Recent legislative updates – SECURE Act 2.0 and More
Philanthropic individuals and families and their advisors continue to watch the status of SECURE Act 2.0 because of the enhancements it proposes to the rules for Qualified Charitable Distributions (QCD) and its changes to the ages for Required Minimum Distributions (RMD).
The proposed version of SECURE Act 2.0 that passed the House in March of this year improves the Qualified Charitable Distribution (“QCD”) by annually indexing the $100,000 cap for inflation. Additionally, the legislation would allow a taxpayer to make a one-time QCD of up to $50,000 to a charitable gift annuity or a charitable remainder trust. The beginning age for RMDs now is 72. Both the House and Senate versions of SECURE Act 2.0 will gradually increase the age to 75 over several years, but QCDs can still begin at 70½ years of age. The Senate’s SECURE Act 2.0, known as the EARN ACT, awaits a vote in the Senate, and could pass through Congress by the end of the year.
Another important issue with tax implications is the Tax Cuts and Jobs Act of 2018. It included several changes to the tax rules for individuals that are set to expire after the close of the 2025 tax year. Unless those provisions are extended, the sunsets could impact tax planning for philanthropic families and individuals. For example, the standard deduction will decrease by nearly half, adjusted for inflation. This means some clients may once again itemize their deductions, thereby influencing charitable giving income tax strategies. In addition, the estate and gift tax exemption amount, increased under the Tax Cuts and Jobs Act, will be cut down so that in 2026 the exemption amount will be approximately $6.2 million adjusted for inflation. This will impact not only estates valued above the current exemption amount of $12.06 million but also estates valued in the $6 to $12 million range. Because assets transferred through lifetime gifts and bequests to charitable organizations are not subject to gift or estate tax, philanthropy may be an effective tax planning tool for even more taxpayers after 2025.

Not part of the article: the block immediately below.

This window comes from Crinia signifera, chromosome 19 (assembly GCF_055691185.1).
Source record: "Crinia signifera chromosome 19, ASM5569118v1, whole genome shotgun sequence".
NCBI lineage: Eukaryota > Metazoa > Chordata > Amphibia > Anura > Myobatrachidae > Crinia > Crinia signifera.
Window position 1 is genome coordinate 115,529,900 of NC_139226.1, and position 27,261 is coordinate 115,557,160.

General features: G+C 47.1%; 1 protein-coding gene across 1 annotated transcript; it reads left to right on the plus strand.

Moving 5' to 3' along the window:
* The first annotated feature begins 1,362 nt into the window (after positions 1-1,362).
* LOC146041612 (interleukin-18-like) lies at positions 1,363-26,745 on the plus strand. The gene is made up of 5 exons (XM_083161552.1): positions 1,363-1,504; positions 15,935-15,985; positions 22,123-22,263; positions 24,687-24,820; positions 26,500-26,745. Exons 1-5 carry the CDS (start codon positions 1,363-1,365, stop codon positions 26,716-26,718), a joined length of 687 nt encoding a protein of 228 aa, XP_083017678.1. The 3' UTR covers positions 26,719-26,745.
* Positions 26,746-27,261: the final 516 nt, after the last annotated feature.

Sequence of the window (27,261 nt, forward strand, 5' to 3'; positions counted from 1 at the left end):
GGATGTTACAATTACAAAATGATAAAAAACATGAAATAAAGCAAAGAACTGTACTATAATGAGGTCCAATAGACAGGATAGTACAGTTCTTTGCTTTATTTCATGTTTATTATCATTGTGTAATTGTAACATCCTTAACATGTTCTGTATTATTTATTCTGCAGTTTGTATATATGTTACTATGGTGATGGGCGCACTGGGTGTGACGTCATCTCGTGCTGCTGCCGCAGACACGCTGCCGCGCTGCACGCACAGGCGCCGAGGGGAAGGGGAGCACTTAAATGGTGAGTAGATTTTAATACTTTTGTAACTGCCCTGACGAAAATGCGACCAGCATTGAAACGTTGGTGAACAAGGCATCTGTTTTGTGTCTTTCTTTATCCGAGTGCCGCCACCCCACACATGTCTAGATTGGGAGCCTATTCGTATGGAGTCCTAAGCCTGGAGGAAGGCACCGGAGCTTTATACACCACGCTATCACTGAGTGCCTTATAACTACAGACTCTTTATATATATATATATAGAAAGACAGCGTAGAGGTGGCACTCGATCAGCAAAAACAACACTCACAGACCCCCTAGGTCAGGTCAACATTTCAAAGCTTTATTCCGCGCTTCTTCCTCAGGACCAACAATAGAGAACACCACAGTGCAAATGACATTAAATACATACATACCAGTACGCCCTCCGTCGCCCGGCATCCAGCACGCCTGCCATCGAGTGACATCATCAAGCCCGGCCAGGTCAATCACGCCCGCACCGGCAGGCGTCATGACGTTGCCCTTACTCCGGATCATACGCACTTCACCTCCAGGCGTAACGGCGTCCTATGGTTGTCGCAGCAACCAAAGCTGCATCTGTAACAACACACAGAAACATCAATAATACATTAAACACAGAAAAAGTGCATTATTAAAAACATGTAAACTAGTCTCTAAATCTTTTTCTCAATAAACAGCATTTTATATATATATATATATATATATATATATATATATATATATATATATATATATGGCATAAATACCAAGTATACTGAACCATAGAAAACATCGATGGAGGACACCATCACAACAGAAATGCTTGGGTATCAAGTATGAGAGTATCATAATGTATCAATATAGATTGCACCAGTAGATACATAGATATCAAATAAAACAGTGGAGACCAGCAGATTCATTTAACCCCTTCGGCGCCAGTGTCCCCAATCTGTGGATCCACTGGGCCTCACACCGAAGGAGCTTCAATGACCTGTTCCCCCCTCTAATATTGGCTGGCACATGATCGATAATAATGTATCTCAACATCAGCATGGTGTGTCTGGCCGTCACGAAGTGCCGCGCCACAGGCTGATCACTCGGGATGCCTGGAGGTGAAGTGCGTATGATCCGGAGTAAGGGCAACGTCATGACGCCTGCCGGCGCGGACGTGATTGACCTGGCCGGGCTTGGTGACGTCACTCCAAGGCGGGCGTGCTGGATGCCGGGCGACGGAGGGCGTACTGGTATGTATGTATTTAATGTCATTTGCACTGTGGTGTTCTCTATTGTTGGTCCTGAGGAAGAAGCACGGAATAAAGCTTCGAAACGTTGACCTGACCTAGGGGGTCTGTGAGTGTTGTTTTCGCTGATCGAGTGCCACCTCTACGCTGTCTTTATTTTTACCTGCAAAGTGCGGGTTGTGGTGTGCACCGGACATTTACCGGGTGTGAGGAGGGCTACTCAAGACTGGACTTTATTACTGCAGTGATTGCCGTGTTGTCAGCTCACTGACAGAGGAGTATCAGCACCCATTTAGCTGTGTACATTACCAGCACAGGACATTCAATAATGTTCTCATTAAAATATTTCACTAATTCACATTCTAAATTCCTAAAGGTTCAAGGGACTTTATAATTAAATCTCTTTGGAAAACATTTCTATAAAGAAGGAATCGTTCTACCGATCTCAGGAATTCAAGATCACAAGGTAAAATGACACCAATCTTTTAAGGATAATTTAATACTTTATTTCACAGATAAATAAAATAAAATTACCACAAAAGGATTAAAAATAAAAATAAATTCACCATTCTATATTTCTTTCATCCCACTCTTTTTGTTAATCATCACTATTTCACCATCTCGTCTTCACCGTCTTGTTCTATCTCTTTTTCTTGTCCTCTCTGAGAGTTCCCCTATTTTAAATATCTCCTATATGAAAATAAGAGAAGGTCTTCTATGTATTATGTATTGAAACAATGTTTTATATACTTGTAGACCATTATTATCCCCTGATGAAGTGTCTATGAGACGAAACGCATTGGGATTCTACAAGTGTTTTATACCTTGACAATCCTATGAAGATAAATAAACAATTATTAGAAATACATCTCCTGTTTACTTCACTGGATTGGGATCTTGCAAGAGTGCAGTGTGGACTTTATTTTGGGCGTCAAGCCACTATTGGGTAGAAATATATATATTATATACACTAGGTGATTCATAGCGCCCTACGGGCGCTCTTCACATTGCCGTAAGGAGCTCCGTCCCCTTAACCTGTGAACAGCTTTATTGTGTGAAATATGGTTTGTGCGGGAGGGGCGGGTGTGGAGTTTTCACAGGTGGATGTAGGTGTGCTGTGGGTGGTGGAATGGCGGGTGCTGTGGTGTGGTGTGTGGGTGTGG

As your clients begin to set their philanthropic goals for the next several years, the team at the Community Foundation is happy to help structure long-term strategies to maximize not only your clients’ tax benefits, but also the benefits to the community. The Foundation’s professionals are deeply familiar with the short-term, mid-term, and long-term needs of our community, as well as the nonprofits that are working to address those needs. Our experienced team works with advisors to help clients support community needs now and in the future through clients’ donor advised funds, field of interest funds, designated funds, and other vehicles established at the Community Foundation. We strive to align the interests of everyone involved: the client, the client’s charities, and the trusted advisor.
If you'd like to learn more about how the Community Foundation can help you and your clients or to answer your questions about philanthropy, reach out to Brandon Butterworth, Vice President of Philanthropic Services, at email@example.com.